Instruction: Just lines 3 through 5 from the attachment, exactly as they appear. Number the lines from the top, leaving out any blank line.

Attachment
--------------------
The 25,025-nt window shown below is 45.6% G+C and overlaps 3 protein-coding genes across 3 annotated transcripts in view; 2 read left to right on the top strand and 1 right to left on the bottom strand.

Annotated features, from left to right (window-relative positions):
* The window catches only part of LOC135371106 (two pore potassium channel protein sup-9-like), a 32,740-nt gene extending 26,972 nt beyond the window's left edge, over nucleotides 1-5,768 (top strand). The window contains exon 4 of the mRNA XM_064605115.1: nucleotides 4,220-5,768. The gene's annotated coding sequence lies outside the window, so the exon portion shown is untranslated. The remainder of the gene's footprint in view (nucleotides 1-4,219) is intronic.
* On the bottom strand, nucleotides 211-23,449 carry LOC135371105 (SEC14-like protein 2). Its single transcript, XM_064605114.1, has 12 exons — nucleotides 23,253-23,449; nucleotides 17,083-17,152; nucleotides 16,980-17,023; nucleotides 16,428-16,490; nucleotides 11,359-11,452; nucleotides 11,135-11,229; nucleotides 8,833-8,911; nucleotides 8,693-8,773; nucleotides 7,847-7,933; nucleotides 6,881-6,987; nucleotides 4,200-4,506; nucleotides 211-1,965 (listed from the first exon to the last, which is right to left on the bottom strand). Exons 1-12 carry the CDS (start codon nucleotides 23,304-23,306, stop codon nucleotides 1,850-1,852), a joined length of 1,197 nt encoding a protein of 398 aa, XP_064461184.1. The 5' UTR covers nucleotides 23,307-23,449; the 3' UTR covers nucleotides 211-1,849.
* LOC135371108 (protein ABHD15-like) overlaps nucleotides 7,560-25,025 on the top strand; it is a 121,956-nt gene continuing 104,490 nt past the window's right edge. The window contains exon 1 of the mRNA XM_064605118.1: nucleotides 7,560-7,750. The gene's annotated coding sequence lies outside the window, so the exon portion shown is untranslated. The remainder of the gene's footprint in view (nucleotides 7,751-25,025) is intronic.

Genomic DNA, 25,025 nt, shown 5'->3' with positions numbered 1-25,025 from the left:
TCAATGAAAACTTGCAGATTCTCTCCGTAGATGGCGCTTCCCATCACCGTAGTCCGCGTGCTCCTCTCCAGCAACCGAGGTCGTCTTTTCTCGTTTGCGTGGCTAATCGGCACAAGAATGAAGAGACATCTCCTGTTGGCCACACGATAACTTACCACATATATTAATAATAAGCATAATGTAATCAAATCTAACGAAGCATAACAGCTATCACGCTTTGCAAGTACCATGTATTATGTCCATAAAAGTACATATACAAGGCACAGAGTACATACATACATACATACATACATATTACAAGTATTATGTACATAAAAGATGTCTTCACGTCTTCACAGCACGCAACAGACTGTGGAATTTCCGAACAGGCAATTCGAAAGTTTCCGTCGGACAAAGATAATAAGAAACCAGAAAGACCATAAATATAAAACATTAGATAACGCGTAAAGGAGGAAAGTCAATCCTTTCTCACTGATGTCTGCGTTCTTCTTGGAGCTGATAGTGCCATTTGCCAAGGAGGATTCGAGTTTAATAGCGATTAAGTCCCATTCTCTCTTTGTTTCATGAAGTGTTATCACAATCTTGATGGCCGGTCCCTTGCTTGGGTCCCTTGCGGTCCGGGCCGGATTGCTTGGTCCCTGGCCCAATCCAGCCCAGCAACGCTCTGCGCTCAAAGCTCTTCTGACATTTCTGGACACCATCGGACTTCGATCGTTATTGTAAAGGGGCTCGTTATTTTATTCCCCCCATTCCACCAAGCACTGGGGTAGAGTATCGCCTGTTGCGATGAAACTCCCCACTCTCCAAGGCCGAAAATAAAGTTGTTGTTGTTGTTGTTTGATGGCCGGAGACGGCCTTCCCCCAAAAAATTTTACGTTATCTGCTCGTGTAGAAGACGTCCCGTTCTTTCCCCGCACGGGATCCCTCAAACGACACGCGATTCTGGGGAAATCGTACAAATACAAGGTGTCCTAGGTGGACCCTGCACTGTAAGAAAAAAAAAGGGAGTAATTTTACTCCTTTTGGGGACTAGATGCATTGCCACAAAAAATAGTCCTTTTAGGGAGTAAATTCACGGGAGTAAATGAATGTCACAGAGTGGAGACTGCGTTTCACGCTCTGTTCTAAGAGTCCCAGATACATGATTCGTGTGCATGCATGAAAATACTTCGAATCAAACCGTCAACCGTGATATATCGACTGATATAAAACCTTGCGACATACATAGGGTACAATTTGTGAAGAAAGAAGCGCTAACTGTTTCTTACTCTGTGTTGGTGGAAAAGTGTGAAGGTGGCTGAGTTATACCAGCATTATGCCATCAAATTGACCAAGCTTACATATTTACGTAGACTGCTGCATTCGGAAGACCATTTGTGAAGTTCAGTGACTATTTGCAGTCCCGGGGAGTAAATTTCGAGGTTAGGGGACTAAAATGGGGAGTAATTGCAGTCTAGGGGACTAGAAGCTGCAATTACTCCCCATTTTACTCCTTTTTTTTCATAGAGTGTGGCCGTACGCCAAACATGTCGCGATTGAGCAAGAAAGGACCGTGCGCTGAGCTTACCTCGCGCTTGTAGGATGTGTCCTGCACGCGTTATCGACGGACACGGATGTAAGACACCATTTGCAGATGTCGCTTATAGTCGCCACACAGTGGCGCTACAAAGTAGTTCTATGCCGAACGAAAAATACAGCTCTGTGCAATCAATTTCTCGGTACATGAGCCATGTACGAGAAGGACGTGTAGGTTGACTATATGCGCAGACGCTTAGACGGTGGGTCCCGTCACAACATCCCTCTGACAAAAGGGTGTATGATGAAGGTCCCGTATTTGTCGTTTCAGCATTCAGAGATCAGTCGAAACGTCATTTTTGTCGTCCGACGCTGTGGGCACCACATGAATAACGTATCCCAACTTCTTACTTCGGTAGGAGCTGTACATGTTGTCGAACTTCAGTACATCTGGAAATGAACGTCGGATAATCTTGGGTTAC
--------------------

* The window catches only part of LOC135371106 (two pore potassium channel protein sup-9-like), a 32,740-nt gene extending 26,972 nt beyond the window's left edge, over nucleotides 1-5,768 (top strand). The window contains exon 4 of the mRNA XM_064605115.1: nucleotides 4,220-5,768. The gene's annotated coding sequence lies outside the window, so the exon portion shown is untranslated. The remainder of the gene's footprint in view (nucleotides 1-4,219) is intronic.
* On the bottom strand, nucleotides 211-23,449 carry LOC135371105 (SEC14-like protein 2). Its single transcript, XM_064605114.1, has 12 exons — nucleotides 23,253-23,449; nucleotides 17,083-17,152; nucleotides 16,980-17,023; nucleotides 16,428-16,490; nucleotides 11,359-11,452; nucleotides 11,135-11,229; nucleotides 8,833-8,911; nucleotides 8,693-8,773; nucleotides 7,847-7,933; nucleotides 6,881-6,987; nucleotides 4,200-4,506; nucleotides 211-1,965 (listed from the first exon to the last, which is right to left on the bottom strand). Exons 1-12 carry the CDS (start codon nucleotides 23,304-23,306, stop codon nucleotides 1,850-1,852), a joined length of 1,197 nt encoding a protein of 398 aa, XP_064461184.1. The 5' UTR covers nucleotides 23,307-23,449; the 3' UTR covers nucleotides 211-1,849.
* LOC135371108 (protein ABHD15-like) overlaps nucleotides 7,560-25,025 on the top strand; it is a 121,956-nt gene continuing 104,490 nt past the window's right edge. The window contains exon 1 of the mRNA XM_064605118.1: nucleotides 7,560-7,750. The gene's annotated coding sequence lies outside the window, so the exon portion shown is untranslated. The remainder of the gene's footprint in view (nucleotides 7,751-25,025) is intronic.